1. Here is a list of things George Osborne won’t do in next week’s Budget. The Institute for Fiscal Studies has put out a short note on possible tax reforms.
They include dealing with the 60 per cent income tax rate between £100,000 and £121,200 (caused by the phasing out of the personal allowance between those points), revaluing houses for council tax, cutting stamp duty and moving from fuel tax to congestion charging.
All far too sensible for Osborne, who is addicted to Gordon-Brown-style gimmicks and complications.
2. A lot of nominations for this question, asked by David Patrikarakos on Politico:
“Is Tsipras a genius?”
The Greek chapter of the QTWTAIN cult is now open for business. Thanks to DG Dimitrakopoulos for letting me know that in Greek it is correctly known as ΕΣΟΗΑΕΟ (Questions To Which The Answer Is Oxi).
3. Dan Hodges has reverted to his aboriginal Brownism by coming out for Yvette Cooper for the Labour leadership, thus splitting the Blairites. I think Cooper would be a better choice than Andy Burnham, but Hodges’s only argument against Liz Kendall is that it is “too soon” for her. As soon as someone says it is too soon for a candidate, you know her time has come.
4. Perhaps Cooper could suddenly become a centrist once she is elected, but to be a good one it would help if there were some hint of it beforehand. I accept that Home Information Packs, which she implemented in 2007, were not originally her idea. As Housing Minister since 2005 she answered first to John Prescott, Deputy Prime Minister, then from 2006 to Ruth Kelly, Communities and Local Government Secretary, and then to Hazel Blears, who succeeded Kelly in June 2007. But she bore immediate responsibility for the policy. Anyone who wants to be prime minister should have seen what a terrible idea they were and done everything to get them scrapped – instead we had to wait until the coalition government in 2010 to get rid of them.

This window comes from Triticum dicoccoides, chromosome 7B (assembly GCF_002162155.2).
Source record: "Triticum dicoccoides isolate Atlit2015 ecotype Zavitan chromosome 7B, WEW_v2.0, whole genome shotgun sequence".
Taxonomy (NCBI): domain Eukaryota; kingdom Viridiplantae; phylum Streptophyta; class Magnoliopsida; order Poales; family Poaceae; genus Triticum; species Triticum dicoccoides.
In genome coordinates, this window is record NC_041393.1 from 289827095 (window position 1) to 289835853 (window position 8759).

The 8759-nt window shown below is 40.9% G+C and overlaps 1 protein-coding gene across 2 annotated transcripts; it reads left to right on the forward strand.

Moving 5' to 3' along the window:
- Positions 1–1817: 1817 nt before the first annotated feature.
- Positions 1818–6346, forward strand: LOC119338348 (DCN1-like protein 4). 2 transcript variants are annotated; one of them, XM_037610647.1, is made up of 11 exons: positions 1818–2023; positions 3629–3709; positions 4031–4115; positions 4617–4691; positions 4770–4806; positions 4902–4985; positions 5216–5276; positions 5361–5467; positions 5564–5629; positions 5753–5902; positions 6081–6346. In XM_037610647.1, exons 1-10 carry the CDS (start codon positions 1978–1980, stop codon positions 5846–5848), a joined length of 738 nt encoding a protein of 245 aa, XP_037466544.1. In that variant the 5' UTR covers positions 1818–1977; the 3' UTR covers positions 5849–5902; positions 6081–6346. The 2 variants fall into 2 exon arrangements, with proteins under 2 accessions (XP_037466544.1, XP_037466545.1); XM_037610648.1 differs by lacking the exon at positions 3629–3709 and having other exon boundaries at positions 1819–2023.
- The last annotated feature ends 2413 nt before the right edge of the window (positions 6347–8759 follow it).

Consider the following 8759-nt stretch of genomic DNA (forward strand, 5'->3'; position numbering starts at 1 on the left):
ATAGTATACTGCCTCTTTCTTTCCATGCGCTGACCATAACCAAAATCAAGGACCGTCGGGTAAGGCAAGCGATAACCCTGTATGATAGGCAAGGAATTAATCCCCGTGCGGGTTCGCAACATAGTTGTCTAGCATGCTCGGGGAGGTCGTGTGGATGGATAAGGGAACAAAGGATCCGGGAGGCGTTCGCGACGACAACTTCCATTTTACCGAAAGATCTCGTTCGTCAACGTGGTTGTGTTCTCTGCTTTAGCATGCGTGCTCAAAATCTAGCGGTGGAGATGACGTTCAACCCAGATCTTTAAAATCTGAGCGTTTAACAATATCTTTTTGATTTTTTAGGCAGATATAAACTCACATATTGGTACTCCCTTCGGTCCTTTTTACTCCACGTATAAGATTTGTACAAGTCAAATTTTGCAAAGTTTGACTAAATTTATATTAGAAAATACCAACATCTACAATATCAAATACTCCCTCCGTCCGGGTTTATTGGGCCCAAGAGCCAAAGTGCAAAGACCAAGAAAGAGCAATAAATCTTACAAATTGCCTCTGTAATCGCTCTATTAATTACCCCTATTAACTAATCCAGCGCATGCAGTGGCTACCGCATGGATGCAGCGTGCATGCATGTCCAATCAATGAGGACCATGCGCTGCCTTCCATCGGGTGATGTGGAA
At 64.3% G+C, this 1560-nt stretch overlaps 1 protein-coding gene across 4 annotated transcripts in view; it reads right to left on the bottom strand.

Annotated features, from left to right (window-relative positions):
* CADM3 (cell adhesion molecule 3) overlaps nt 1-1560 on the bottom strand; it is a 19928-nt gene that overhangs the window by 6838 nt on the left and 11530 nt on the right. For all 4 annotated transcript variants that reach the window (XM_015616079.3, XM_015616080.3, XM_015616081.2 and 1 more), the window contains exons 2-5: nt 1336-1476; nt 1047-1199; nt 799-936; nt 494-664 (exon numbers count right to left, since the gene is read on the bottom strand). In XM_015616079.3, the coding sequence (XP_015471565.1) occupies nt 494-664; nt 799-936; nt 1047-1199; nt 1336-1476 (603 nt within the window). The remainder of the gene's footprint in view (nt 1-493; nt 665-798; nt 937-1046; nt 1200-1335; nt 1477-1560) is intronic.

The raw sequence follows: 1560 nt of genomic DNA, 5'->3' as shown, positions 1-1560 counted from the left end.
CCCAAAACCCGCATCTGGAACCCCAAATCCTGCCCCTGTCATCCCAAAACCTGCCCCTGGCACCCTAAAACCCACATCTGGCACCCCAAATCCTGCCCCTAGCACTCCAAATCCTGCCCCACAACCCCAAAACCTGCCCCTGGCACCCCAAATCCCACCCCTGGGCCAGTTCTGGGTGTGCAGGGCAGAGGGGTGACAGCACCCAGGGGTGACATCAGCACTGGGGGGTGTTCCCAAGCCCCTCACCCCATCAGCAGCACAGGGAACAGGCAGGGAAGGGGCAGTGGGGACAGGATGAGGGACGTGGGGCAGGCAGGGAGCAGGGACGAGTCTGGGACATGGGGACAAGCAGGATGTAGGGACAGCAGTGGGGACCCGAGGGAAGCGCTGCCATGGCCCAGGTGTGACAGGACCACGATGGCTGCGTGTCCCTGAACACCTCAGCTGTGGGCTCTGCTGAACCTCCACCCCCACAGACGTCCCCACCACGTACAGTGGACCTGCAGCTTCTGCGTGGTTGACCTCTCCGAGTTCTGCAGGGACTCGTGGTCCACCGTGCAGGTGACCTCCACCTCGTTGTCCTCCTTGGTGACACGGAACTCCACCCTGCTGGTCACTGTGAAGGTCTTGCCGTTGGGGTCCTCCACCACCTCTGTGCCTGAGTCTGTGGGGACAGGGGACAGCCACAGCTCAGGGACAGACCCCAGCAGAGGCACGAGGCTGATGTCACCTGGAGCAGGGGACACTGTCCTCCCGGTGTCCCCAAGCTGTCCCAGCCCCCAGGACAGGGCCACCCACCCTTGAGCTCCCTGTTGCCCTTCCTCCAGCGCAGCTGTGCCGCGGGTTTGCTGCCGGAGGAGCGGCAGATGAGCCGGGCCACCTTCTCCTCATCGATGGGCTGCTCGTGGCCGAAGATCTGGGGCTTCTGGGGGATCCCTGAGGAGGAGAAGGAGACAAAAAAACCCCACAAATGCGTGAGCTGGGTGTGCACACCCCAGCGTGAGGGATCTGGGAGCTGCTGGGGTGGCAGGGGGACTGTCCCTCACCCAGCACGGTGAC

5. The possibility of Andy Burnham becoming Labour leader prompted Dan Kelly to ask:
“When was the last time someone was elected leader of a political party on their second try?”
I think the answer is Michael Howard, who tried in 1997 (when William Hague backed him and then decided to run himself), and was then elected unopposed in 2003. Before that it was David Owen, who challenged Roy Jenkins as leader of the SDP in 1982 before succeeding him opposed a year later (thanks to Mr Memory for reminding me). Before that it was Michael Foot, who tried in 1976 before succeeding (against Denis Healey, Peter Shore and John Silkin) in 1980, the last time Labour MPs alone elected the leader.
6. And finally, thanks to Moose Allain for this:
If I can’t remember the name for Sellotape I just called it thin gummy.
And to Chris Wirth for this:
The little dance your fingers do when trying to find the end of a roll of Sellotape is called a “thin gummy jig”.Reuse content